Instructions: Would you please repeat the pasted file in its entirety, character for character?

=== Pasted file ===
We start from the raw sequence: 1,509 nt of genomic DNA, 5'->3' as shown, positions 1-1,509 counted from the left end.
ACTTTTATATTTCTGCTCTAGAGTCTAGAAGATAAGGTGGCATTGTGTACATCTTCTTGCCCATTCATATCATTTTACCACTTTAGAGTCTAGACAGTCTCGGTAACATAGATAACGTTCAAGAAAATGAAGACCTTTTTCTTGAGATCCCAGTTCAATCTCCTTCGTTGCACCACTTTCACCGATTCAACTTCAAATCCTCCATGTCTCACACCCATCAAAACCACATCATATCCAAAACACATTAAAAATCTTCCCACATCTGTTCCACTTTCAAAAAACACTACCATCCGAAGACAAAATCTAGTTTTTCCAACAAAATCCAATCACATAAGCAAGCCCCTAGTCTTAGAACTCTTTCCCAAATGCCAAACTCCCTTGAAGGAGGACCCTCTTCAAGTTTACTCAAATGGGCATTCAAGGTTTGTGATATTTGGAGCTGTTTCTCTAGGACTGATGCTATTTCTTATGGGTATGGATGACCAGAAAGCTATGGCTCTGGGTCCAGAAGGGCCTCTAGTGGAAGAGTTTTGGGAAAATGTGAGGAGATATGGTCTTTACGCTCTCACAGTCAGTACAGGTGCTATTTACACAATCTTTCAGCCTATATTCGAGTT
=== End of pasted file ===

We start from the raw sequence: 1,509 nt of genomic DNA, 5'->3' as shown, positions 1-1,509 counted from the left end.
ACTTTTATATTTCTGCTCTAGAGTCTAGAAGATAAGGTGGCATTGTGTACATCTTCTTGCCCATTCATATCATTTTACCACTTTAGAGTCTAGACAGTCTCGGTAACATAGATAACGTTCAAGAAAATGAAGACCTTTTTCTTGAGATCCCAGTTCAATCTCCTTCGTTGCACCACTTTCACCGATTCAACTTCAAATCCTCCATGTCTCACACCCATCAAAACCACATCATATCCAAAACACATTAAAAATCTTCCCACATCTGTTCCACTTTCAAAAAACACTACCATCCGAAGACAAAATCTAGTTTTTCCAACAAAATCCAATCACATAAGCAAGCCCCTAGTCTTAGAACTCTTTCCCAAATGCCAAACTCCCTTGAAGGAGGACCCTCTTCAAGTTTACTCAAATGGGCATTCAAGGTTTGTGATATTTGGAGCTGTTTCTCTAGGACTGATGCTATTTCTTATGGGTATGGATGACCAGAAAGCTATGGCTCTGGGTCCAGAAGGGCCTCTAGTGGAAGAGTTTTGGGAAAATGTGAGGAGATATGGTCTTTACGCTCTCACAGTCAGTACAGGTGCTATTTACACAATCTTTCAGCCTATATTCGAGTT